6 Questions Every F&B Owner Needs To Ask Their Suppliers
Updated: Mar 20
When Sukhvin was working in franchise consulting in Australia, he was in charge of a new store opening in the countryside. However, shortly before the opening, the franchisee realised that he had forgotten to order a few crucial items.
The nearest suppliers were 300 kilometers away.
Even almost 10 years later, Sukhvin would never forget what happened next. “After some desperate phone calls, a supplier finally agreed to personally drive down all the way to our site location to ensure a smooth store opening for us,” he said.
It was thanks to strong supplier relationships that a crisis was averted.
This is why Sukhvin, now the Operations Director of Riverwalk Tandoor, believes strongly in building trusted partnerships with suppliers in Singapore.
With 18 years of F&B experience under his belt - including a decade in franchise consulting abroad - he shares his insights on building up a strong supplier network for F&B operators.
Why are suppliers important?
A strong supplier network plays a key role behind-the-scenes in helping F&B businesses maintain competitive advantage and offer great customer experiences.
This also includes non-food related suppliers, such as landlords, electricity and utility companies, garbage collectors, or any other companies that are engaged for goods and services.
“It’s important to have a good relationship with your landlord especially, which will play a big part in rent negotiations or increases,” Sukhvin says.
6 important questions a business owner should ask when selecting a supplier
1. Is the supplier a reputable and decent-sized company?
While small suppliers may provide great service, those that are too small may not be able to provide a customer with all requirements. This means that certain products are outsourced, which might not be cost beneficial.
“I prefer a one-stop shop supplier as I can have more buying power or negotiate better terms and prices,” says Sukhvin. “But avoid relying on one single supplier in case of unforeseen circumstances.”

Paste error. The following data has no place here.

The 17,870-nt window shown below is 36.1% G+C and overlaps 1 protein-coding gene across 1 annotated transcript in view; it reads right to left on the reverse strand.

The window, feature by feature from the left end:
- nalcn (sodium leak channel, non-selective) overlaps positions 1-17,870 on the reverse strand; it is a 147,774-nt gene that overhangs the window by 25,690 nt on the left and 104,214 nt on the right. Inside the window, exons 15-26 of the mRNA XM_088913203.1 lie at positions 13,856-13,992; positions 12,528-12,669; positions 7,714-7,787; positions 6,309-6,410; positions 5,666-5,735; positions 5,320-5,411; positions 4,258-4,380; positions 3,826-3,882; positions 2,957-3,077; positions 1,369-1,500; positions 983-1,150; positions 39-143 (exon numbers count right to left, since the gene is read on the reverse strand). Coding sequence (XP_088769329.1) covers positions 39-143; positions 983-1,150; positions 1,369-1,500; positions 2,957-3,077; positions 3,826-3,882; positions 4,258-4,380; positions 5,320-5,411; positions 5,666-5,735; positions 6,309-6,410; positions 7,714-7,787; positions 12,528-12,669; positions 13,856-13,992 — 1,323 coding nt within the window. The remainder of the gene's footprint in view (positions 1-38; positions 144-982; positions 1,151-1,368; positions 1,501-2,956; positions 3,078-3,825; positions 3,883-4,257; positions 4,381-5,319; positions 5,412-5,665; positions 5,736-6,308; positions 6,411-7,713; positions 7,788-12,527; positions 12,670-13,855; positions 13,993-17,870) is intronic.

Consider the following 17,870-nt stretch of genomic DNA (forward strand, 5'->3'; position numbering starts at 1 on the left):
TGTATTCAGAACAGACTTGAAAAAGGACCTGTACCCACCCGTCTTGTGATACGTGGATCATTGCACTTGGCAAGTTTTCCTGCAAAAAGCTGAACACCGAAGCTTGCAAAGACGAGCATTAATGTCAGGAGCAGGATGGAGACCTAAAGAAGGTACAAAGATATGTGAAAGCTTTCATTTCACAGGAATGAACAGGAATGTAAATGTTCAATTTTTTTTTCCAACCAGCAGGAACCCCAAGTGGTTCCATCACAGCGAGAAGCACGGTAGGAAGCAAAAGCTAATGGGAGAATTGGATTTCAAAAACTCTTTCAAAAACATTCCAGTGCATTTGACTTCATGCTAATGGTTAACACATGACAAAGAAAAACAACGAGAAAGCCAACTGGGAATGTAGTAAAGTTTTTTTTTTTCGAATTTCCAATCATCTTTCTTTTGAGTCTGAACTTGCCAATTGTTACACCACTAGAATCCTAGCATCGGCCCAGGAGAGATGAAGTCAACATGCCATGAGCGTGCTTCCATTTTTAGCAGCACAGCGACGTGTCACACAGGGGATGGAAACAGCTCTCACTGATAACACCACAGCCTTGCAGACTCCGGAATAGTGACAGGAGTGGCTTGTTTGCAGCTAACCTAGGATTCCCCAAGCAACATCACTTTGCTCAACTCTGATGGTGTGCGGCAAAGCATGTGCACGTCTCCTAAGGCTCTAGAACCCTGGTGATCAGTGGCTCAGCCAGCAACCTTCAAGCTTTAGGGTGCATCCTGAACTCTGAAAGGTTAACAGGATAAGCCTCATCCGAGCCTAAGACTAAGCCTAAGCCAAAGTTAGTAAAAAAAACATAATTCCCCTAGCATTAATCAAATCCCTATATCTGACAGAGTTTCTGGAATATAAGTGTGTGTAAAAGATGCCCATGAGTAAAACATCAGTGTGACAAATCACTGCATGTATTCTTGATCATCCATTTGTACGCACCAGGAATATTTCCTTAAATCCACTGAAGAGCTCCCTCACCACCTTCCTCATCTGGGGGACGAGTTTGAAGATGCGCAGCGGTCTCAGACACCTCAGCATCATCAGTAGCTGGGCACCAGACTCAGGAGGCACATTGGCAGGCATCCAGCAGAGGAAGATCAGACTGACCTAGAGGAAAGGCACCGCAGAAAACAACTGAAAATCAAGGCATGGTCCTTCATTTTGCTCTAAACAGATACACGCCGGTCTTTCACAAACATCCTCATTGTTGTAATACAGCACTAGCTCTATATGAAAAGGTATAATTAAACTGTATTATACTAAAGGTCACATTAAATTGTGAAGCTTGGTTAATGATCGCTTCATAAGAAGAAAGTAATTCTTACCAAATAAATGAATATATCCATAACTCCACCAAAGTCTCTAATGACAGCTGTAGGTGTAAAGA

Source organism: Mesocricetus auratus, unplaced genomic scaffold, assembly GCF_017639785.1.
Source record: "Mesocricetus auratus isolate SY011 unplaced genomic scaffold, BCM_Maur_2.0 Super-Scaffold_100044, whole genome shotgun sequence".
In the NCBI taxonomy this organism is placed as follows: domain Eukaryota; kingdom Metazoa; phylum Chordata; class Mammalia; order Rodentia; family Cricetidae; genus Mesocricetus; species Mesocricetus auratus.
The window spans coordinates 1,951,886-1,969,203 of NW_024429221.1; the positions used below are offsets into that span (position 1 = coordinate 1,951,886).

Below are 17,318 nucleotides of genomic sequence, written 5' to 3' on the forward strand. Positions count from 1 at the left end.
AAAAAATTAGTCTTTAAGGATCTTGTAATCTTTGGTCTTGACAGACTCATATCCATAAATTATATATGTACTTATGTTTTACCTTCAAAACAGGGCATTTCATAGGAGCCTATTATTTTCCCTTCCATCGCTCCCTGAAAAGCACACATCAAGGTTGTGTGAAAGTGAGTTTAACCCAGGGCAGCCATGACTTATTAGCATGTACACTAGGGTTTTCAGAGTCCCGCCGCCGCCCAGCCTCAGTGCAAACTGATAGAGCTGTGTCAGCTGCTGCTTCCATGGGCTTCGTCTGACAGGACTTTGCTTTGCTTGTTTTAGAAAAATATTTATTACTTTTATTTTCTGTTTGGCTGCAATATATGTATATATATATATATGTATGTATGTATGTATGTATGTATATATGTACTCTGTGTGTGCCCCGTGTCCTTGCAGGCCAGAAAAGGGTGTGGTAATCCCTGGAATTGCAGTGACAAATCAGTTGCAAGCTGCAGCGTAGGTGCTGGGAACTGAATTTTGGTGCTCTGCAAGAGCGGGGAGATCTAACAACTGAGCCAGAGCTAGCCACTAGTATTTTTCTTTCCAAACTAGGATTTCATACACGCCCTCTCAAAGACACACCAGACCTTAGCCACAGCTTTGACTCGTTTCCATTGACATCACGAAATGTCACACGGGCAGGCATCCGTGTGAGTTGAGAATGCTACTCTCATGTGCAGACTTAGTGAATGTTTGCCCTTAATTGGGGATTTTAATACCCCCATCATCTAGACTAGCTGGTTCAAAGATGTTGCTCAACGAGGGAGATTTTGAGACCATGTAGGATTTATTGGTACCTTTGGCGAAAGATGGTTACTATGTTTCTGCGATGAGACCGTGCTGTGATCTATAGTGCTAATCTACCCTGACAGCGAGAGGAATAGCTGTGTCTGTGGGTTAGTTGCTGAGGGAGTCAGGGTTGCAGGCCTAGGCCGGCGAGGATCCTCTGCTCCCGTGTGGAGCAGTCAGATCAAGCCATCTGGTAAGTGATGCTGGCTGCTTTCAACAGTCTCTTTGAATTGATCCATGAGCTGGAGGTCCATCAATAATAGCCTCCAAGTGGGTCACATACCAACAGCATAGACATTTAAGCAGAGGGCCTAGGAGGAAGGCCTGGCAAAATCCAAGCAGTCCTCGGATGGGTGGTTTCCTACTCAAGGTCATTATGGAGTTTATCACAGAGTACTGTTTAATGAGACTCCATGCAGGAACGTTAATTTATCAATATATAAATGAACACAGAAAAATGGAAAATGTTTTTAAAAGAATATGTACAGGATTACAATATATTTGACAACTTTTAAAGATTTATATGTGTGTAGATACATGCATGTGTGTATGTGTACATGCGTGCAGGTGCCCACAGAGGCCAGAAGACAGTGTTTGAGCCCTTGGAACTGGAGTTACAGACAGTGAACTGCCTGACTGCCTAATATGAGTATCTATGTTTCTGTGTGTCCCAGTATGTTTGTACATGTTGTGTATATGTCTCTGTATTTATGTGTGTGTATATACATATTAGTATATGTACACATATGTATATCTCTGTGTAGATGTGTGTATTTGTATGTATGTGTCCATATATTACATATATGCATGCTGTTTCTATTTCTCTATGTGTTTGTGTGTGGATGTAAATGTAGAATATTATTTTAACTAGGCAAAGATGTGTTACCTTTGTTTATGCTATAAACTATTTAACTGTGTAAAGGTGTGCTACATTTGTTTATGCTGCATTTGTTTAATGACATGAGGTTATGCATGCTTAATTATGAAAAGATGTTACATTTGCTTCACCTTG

2. What is my budget?
“Price is not the only factor. You want to have a balance between price and quality,” says Sukhvin.
Businesses that squeeze suppliers for short term cost savings lose out in the long term. If suppliers feel shortchanged, they may try to right the equation by lowering the quality of products or services - all of which will harm your business.
Research on market prices, formulate a budget, and use it to compare supplier quotes - keeping in mind other factors such as quality and service.
3. Can the supplier provide deliveries on a regular and non-regular basis?
Work out with your supplier the regularity of the deliveries to avoid any unpleasant surprises. If your company organises events, flexibility for times is important, as well as the ability to deliver on weekends when required.
4. Is the supplier HACCP Certified?
HACCP Certification is essential because it proves that suppliers are compliant with the highest product quality and food safety management standards.
“HACCP is a must as we are going for our ISO 22000 Certification, an international standard for food safety management,” says Sukhvin. HACCP is a prerequisite for ISO 220000.
5. Are the payment terms agreeable?
From a business cash flow perspective, you need to have payment options such as 30 or 60 days, says Sukhvin. Sometimes due to accounting reasons, businesses may also need to change payment terms for specific transactions.
6. Is the supplier flexible?
As F&B is such a dynamic industry, it is essential for businesses to have a flexible arrangement with suppliers. This includes not only payments and deliveries, but also the ability to return or reject products.
Conclusion: build long term relationships, not exploit short term gains
At the end of the day, suppliers are a key stakeholder in your F&B business.
“Treat your suppliers like how you treat your customers. Having a good relationship with your supplier goes a long way,” Sukhvin says.
“After all, good suppliers are like good customers. You need to sell them your value proposition and prove that your company has big buying power.”